3. My dear friend. I have about 3 blogs I have not posted yet because of fear .. Could cause so much hurt, no understanding and too close to my heart. What you posted is a glimpse into them. My frustration, my tears, my loneliness and my intense anger. You are not alone. I wish we lived closer. I do understand but I know that it’s not the same as having those in your life and those you encounter to understand and not get impatient with you. Those moments of pure excitement that the day is good in our world and then the fall when you know it’s going to be a bad one. I wish everyday for my husband to stop the growing impatience he has with me and to show me empathy , not sympathy, that it’s ok if it takes me 5 minutes to get out just a few words or that I can’t remember yesterday or even an hour ago. It’s getting increasingly harder to communicate with others because they don’t know I have Alzheimer’s and I watch as they too become impatient or even thoughts and/or words come off that I’m a bit crazy or they treat me like a child. I’m still here. I’m still living. That’s what you need to tell yourself too. You are here still. You are a beautiful person and on those days when things are foggy, just do what you want even if it’s just staying home, curled up with music or not, but embrace the bad with the good. That’s when our minds and soul regenerate, heal and make us stronger for whatever is next!! Love you my friend. Your blog is spot on and truly expresses how I feel as well. 💗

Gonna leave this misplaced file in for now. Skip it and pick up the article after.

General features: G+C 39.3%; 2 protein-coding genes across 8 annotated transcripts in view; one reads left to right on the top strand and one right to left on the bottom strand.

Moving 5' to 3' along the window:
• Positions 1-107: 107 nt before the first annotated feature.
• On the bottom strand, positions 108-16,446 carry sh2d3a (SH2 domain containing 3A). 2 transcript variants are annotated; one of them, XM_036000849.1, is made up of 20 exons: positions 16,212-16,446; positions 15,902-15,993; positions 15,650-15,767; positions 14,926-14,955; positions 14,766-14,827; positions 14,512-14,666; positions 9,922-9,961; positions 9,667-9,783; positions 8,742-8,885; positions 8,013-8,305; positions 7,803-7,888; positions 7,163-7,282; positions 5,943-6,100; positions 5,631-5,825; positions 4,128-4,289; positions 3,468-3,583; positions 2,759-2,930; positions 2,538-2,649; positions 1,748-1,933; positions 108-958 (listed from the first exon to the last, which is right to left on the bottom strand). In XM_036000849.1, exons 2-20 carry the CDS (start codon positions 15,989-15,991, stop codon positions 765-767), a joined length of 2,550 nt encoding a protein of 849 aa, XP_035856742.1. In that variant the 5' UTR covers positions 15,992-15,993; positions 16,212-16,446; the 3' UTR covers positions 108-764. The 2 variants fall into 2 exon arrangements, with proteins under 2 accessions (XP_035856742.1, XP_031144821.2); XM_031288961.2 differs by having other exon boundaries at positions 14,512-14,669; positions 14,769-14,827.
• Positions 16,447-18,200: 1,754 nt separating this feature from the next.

Liked by 1 person

  4. I can understand the frustrations of moving forward but then slipping backwards. Hang in there the best you can and burn the doctors ear off with telling him everything you are experiencing and feeling. Hugs!


  5. Gill, you continue to astound me — your honesty, your thoughtfulness, the way you approach all of this like a fighter. And most of all , revealing your vulnerability. I often try to imagine exactly what is going on in your head, just as I always tried to understand what was happening in Bo’s head, and then I am amazed.


  6. Gill, your posts are a constant inspiration. You tell it as it is. If my lovely Mum could articulate her thoughts, I think she’d say many of the same things. Perhaps not the F-word (I don’t think I’ve ever heard her swear in 51 years) but then Alzheimer’s has changed her so maybe she would say that too!
    Stay strong. You are so important to those of us with whom you share your life through your blog.